An April Fools Day joke making fun of Copenhagen's new subway, suggesting a train had broken through the surface in front of the town hall.
April Fools' Day, also known as All Fools' Day, is observed every year on the first day of April by playing harmless pranks on unsuspecting recipients and spreading hoaxes. The pranks as well as the victims themselves are called April fools. Shouting "April Fool" at the victim of the joke usually serves as the resolution of the prank. Many newspapers, radio and TV stations and other media outlets take part in the tradition by publishing practical jokes, mostly spectacular stories, narratives or information. They contain subtle clues that the story is a hoax and are usually resolved the next day. It is a generally accepted custom that the pranks should not be harmful and have to cease by noon. The tradition of All Fools' Day exists in North America as well as in most European countries. April Fools' Day is not a public holiday in any country where it is practiced and there are no vacations from work or school.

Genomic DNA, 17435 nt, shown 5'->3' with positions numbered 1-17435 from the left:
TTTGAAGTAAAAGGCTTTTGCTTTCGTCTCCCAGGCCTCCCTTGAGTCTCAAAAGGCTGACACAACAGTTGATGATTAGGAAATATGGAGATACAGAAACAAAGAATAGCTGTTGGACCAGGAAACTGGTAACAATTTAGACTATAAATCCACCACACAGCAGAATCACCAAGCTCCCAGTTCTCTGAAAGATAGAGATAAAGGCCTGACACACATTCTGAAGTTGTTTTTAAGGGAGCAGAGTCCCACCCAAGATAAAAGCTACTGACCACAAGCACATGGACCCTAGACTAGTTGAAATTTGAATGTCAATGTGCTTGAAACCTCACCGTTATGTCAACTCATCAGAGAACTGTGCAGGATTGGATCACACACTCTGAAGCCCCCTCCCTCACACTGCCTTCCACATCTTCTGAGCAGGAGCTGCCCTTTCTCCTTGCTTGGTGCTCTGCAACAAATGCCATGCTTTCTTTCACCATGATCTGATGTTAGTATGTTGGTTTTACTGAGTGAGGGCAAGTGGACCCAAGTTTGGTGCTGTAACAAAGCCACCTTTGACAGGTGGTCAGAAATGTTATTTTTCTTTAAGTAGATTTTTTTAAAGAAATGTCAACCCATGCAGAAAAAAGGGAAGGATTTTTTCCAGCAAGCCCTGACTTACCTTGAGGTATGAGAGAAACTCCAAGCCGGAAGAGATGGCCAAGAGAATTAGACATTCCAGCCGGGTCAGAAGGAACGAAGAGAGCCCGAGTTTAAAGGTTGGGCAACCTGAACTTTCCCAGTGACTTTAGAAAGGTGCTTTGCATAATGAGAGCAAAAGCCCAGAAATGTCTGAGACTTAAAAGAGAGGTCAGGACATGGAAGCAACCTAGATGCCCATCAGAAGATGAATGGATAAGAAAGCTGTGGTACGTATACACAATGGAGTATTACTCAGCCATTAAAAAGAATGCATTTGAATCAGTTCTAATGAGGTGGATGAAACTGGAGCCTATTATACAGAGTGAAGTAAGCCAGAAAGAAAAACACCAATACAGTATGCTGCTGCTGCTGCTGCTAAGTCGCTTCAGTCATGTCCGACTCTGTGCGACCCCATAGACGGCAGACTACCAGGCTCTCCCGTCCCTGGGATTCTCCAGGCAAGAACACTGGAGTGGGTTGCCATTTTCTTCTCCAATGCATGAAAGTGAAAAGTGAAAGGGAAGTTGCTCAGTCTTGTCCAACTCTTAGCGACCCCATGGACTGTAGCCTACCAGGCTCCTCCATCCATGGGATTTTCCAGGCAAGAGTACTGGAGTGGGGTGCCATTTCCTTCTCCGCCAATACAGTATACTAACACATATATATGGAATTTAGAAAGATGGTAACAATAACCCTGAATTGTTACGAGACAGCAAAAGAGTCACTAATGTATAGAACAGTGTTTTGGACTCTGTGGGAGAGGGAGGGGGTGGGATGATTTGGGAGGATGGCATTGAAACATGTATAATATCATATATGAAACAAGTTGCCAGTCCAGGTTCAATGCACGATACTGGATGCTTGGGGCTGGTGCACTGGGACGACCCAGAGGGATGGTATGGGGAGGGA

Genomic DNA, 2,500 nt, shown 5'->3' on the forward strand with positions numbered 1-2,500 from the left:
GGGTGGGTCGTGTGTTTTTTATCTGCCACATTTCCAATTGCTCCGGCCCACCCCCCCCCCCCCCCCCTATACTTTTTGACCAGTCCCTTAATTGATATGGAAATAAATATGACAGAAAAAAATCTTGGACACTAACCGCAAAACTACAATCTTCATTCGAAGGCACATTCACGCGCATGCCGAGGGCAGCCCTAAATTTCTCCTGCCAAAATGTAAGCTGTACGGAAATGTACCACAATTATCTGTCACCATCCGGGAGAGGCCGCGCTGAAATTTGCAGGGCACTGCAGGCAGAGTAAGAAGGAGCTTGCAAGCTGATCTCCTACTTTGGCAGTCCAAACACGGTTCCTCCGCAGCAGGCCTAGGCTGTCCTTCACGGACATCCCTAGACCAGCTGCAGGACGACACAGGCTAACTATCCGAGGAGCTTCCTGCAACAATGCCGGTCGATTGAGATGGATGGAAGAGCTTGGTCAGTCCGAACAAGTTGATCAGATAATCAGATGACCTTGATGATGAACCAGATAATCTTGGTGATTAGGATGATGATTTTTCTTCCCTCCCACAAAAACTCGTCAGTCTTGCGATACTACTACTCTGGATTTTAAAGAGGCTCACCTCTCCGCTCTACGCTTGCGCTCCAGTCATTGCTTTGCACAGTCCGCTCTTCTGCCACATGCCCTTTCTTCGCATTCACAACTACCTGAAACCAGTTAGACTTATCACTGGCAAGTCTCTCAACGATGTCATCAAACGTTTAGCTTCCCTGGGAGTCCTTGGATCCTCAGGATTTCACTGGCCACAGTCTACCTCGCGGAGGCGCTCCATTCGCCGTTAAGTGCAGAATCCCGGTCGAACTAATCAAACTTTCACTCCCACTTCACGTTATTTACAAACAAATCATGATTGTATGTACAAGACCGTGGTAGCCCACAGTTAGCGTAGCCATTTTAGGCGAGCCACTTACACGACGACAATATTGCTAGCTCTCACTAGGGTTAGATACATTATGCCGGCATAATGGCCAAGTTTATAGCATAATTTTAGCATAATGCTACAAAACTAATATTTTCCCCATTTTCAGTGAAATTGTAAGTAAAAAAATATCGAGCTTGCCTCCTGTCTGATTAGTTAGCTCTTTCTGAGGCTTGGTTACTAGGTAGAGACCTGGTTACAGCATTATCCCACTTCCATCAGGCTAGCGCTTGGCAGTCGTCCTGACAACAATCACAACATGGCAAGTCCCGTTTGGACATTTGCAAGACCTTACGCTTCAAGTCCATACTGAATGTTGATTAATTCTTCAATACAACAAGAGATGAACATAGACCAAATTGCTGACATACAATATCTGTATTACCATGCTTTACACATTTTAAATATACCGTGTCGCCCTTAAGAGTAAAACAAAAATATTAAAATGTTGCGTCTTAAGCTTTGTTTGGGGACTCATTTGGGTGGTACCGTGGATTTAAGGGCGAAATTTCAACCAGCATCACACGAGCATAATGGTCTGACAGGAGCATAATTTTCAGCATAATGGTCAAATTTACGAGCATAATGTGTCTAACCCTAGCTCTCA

In one of the most famous April Fools' Day jokes
, broadcast on the BBC current affairs program Panorama
on April 1, 1957, farmers were shown picking spaghetti from "spaghetti trees" during the "spaghetti harvest" in Switzerland. The BBC subsequently received a number of inquiries about the program from people requesting further information about spaghetti cultivation and how to grow spaghetti trees.
Very detailed accounts of the historical background of April Fools' Day can be found here: All Fools' Day
and The Origin of April Fool's Day
Further reading: April Fools' Day
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